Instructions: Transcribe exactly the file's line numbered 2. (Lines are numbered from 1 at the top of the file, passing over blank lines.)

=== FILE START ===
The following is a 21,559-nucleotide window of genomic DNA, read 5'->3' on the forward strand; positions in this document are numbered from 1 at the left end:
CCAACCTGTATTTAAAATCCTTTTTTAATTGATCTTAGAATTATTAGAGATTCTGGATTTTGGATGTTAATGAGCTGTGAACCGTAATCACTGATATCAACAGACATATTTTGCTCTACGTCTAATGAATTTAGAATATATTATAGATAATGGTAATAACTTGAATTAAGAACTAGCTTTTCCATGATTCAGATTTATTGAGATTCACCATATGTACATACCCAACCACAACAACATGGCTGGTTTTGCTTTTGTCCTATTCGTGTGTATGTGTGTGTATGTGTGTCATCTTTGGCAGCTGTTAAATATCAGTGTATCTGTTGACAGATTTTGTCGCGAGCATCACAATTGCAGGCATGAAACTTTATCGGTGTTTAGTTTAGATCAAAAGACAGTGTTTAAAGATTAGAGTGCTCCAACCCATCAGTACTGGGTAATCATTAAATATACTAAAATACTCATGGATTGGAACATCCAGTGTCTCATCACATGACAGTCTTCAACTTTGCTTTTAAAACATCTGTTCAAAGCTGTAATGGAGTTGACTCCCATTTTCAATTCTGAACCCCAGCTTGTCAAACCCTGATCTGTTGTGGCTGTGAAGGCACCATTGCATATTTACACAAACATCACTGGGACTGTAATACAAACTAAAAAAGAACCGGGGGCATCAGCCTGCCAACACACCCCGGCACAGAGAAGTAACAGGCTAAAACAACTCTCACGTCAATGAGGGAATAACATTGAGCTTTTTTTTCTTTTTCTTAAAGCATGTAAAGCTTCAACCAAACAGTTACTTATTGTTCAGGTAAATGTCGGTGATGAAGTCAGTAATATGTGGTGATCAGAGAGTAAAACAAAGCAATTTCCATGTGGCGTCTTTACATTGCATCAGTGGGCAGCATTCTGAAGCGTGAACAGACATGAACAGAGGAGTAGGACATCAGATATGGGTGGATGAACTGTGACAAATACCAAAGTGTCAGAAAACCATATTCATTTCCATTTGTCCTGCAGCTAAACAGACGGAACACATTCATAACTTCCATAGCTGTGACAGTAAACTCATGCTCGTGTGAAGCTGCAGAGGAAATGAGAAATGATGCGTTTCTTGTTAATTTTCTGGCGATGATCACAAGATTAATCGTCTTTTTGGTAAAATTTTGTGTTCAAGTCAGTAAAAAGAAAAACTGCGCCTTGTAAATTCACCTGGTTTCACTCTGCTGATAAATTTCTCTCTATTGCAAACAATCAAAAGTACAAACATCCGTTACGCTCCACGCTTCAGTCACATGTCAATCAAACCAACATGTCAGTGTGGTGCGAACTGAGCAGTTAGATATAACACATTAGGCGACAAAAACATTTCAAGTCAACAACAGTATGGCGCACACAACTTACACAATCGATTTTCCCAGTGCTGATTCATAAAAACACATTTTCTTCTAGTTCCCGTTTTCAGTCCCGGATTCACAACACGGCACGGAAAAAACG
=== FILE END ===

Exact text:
CCAACCTGTATTTAAAATCCTTTTTTAATTGATCTTAGAATTATTAGAGATTCTGGATTTTGGATGTTAATGAGCTGTGAACCGTAATCACTGATATCAACAGACATATTTTGCTCTACGTCTAATGAATTTAGAATATATTATAGATAATGGTAATAACTTGAATTAAGAACTAGCTTTTCCATGATTCAGATTTATTGAGATTCACCATATGTACATACCCAACCACAACAACATGGCTGGTTTTGCTTTTGTCCTATTCGTGTGTATGTGTGTGTATGTGTGTCATCTTTGGCAGCTGTTAAATATCAGTGTATCTGTTGACAGATTTTGTCGCGAGCATCACAATTGCAGGCATGAAACTTTATCGGTGTTTAGTTTAGATCAAAAGACAGTGTTTAAAGATTAGAGTGCTCCAACCCATCAGTACTGGGTAATCATTAAATATACTAAAATACTCATGGATTGGAACATCCAGTGTCTCATCACATGACAGTCTTCAACTTTGCTTTTAAAACATCTGTTCAAAGCTGTAATGGAGTTGACTCCCATTTTCAATTCTGAACCCCAGCTTGTCAAACCCTGATCTGTTGTGGCTGTGAAGGCACCATTGCATATTTACACAAACATCACTGGGACTGTAATACAAACTAAAAAAGAACCGGGGGCATCAGCCTGCCAACACACCCCGGCACAGAGAAGTAACAGGCTAAAACAACTCTCACGTCAATGAGGGAATAACATTGAGCTTTTTTTTCTTTTTCTTAAAGCATGTAAAGCTTCAACCAAACAGTTACTTATTGTTCAGGTAAATGTCGGTGATGAAGTCAGTAATATGTGGTGATCAGAGAGTAAAACAAAGCAATTTCCATGTGGCGTCTTTACATTGCATCAGTGGGCAGCATTCTGAAGCGTGAACAGACATGAACAGAGGAGTAGGACATCAGATATGGGTGGATGAACTGTGACAAATACCAAAGTGTCAGAAAACCATATTCATTTCCATTTGTCCTGCAGCTAAACAGACGGAACACATTCATAACTTCCATAGCTGTGACAGTAAACTCATGCTCGTGTGAAGCTGCAGAGGAAATGAGAAATGATGCGTTTCTTGTTAATTTTCTGGCGATGATCACAAGATTAATCGTCTTTTTGGTAAAATTTTGTGTTCAAGTCAGTAAAAAGAAAAACTGCGCCTTGTAAATTCACCTGGTTTCACTCTGCTGATAAATTTCTCTCTATTGCAAACAATCAAAAGTACAAACATCCGTTACGCTCCACGCTTCAGTCACATGTCAATCAAACCAACATGTCAGTGTGGTGCGAACTGAGCAGTTAGATATAACACATTAGGCGACAAAAACATTTCAAGTCAACAACAGTATGGCGCACACAACTTACACAATCGATTTTCCCAGTGCTGATTCATAAAAACACATTTTCTTCTAGTTCCCGTTTTCAGTCCCGGATTCACAACACGGCACGGAAAAAACG